Unfortunately, this medical assistant is part of a growing legion of women and men who act individually, or as part of crime rings, to purchase items and secure loans using someone else's credit. Identity theft-along with insurance, lending, and employment refusals that can stem from the sharing of diagnostic and genetic information-has created a groundswell of consumer concern about information privacy. It is this outcry that prompted Department of Health and Human Services (HHS) Secretary Tommy G. Thompson to ratify the Health Insurance Portability and Accountability Act (HIPAA) privacy standard earlier this year. The standard takes aim at medical records because these records, with their plethora of identifying patient information, are a valuable target for sophisticated information criminals.
To ensure compliance by the April 14, 2003 due date, you'll need to understand exactly what the standard requires. In the following pages, we'll break down the regulation and put it into ?plain English' to help you understand exactly what it will mean for your facility.
The privacy standard is just one component of the broader, four-part HIPAA law passed in 1996. Overall, HIPAA has two main objectives: To ensure the privacy and security of health information, and to simplify the administrative burden on providers and insurers. To date, the HHS Secretary has signed off on two of the four HIPAA standards: The privacy standard and the transaction and code set standard (see sidebar). The two remaining parts are:
- The security standard, which aims to ensure the security of electronic medical information and will overlap with the privacy standard,
- National identifier standards, which simplify electronic transactions by assigning universal ID numbers to providers, health care plans, and employers.
The Privacy Standard
The HIPAA privacy rule aims to reign in unnecessary sharing of medical information, reduce medical record accessibility (to everyone except patients), give patients control over their health information, and make providers more accountable when they unnecessarily obtain or disclose private health data. Because the privacy standard applies to all providers that use electronic transactions (whether directly or through third parties), essentially all outpatient facilities are subject to it. Importantly, the standard does not apply only to electronic transactions. It applies to any form of "identifiable" health information-including written records, oral communications (e.g., intercoms, general conversations, telephone calls), and electronic transactions (e.g., e-mails, computer records, faxes). The regulation considers medical information "identifiable" when it contains the patient's name, address, birth date, or anything else that can be used to identify the patient. If you remove these identifiers, the record loses its HIPAA protection and you can freely disclose the data. However, codes or encryption keys for tracing the data back to the patient are also considered identifiers.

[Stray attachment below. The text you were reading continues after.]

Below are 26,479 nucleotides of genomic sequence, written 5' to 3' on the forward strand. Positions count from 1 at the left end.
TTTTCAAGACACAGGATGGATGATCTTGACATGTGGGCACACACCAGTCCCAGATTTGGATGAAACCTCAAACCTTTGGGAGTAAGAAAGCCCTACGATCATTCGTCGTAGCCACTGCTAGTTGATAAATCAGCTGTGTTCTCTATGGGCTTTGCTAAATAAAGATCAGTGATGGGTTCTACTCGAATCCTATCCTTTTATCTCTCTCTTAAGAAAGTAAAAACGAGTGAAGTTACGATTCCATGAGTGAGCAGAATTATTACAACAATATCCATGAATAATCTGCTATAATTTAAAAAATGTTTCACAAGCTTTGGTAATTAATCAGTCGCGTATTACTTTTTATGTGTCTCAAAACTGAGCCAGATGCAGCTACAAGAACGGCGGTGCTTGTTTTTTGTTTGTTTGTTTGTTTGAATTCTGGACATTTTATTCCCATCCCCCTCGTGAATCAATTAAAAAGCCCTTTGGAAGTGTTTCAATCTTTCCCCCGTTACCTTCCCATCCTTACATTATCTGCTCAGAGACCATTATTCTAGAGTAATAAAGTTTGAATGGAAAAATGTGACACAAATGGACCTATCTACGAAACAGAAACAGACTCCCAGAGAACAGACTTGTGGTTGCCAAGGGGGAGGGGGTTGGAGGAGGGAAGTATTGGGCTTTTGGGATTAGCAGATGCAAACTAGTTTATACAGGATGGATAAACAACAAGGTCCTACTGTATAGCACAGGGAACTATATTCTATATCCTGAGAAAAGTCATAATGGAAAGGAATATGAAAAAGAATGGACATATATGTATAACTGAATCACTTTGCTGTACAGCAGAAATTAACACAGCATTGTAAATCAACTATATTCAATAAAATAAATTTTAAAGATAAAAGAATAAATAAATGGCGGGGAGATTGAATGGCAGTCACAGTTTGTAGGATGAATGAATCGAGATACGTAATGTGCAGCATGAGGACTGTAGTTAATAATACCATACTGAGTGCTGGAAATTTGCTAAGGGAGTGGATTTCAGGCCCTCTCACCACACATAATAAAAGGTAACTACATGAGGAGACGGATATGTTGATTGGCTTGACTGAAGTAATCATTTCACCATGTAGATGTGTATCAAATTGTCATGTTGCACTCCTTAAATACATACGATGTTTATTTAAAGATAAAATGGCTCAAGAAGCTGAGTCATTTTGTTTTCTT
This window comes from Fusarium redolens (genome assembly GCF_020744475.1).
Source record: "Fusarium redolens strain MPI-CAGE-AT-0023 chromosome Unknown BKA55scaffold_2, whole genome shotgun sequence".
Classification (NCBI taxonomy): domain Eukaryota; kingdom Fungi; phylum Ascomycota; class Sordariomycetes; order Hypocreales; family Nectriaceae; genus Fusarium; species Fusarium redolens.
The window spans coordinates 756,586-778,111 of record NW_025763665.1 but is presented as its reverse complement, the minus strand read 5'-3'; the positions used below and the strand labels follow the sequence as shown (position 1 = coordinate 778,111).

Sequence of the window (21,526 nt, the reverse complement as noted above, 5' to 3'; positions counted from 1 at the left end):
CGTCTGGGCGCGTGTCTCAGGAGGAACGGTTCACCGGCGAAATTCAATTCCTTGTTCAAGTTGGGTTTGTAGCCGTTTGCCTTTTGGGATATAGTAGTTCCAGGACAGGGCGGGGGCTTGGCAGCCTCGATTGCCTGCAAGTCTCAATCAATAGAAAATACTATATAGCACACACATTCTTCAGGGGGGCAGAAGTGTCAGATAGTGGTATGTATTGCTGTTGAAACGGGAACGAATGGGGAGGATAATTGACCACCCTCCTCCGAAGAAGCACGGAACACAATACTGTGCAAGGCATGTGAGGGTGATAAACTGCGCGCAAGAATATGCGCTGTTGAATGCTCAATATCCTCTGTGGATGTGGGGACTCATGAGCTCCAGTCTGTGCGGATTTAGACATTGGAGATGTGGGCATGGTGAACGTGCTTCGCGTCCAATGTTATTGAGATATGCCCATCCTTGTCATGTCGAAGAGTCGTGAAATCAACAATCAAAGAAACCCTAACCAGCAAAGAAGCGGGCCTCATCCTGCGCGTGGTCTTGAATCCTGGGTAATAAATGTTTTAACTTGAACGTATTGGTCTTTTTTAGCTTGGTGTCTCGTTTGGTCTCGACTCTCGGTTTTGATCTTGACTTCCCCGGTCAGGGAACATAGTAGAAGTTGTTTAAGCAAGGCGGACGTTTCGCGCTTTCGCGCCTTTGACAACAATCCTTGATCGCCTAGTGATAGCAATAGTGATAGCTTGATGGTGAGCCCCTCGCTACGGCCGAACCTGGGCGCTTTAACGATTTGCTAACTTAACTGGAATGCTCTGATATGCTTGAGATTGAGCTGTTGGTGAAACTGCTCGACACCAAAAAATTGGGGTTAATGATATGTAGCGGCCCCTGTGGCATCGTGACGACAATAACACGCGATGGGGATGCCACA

The privacy standard, which mandates compliance by April 14, 2003, generally requires outpatient facilities to do the following six things:
- Fully inform patients how you may use their medical information.
You must give all patients a clear, written explanation of how you typically use or disclose their medical information via a "Notice of Privacy Practices for Protected Health Information." The notice must contain six elements (see HIPAA Checklist). "Basically, this is a re-working of the statement of rights and responsibilities," notes Sandra J. Jones, managing partner with Ambulatory Strategies, Inc. HIPAA law requires providers to prominently post the notice, post it electronically on web sites or via e-mail if you have these capabilities, and have paper copies available.